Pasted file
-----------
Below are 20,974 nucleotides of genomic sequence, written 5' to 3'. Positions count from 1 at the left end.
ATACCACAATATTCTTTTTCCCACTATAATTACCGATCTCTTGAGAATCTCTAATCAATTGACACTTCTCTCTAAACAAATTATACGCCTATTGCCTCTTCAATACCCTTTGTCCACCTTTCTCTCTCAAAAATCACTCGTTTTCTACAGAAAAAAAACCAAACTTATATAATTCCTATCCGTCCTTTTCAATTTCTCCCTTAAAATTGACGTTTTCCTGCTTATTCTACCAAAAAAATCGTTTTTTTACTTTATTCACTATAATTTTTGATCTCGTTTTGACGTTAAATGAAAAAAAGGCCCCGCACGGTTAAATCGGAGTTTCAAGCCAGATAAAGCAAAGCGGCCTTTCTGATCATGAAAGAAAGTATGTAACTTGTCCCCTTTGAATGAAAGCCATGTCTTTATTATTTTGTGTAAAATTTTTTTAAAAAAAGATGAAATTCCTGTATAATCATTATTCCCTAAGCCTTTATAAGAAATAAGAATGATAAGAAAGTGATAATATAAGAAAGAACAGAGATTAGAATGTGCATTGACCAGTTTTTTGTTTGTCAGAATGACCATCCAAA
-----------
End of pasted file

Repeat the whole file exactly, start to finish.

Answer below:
Below are 20,974 nucleotides of genomic sequence, written 5' to 3'. Positions count from 1 at the left end.
ATACCACAATATTCTTTTTCCCACTATAATTACCGATCTCTTGAGAATCTCTAATCAATTGACACTTCTCTCTAAACAAATTATACGCCTATTGCCTCTTCAATACCCTTTGTCCACCTTTCTCTCTCAAAAATCACTCGTTTTCTACAGAAAAAAAACCAAACTTATATAATTCCTATCCGTCCTTTTCAATTTCTCCCTTAAAATTGACGTTTTCCTGCTTATTCTACCAAAAAAATCGTTTTTTTACTTTATTCACTATAATTTTTGATCTCGTTTTGACGTTAAATGAAAAAAAGGCCCCGCACGGTTAAATCGGAGTTTCAAGCCAGATAAAGCAAAGCGGCCTTTCTGATCATGAAAGAAAGTATGTAACTTGTCCCCTTTGAATGAAAGCCATGTCTTTATTATTTTGTGTAAAATTTTTTTAAAAAAAGATGAAATTCCTGTATAATCATTATTCCCTAAGCCTTTATAAGAAATAAGAATGATAAGAAAGTGATAATATAAGAAAGAACAGAGATTAGAATGTGCATTGACCAGTTTTTTGTTTGTCAGAATGACCATCCAAA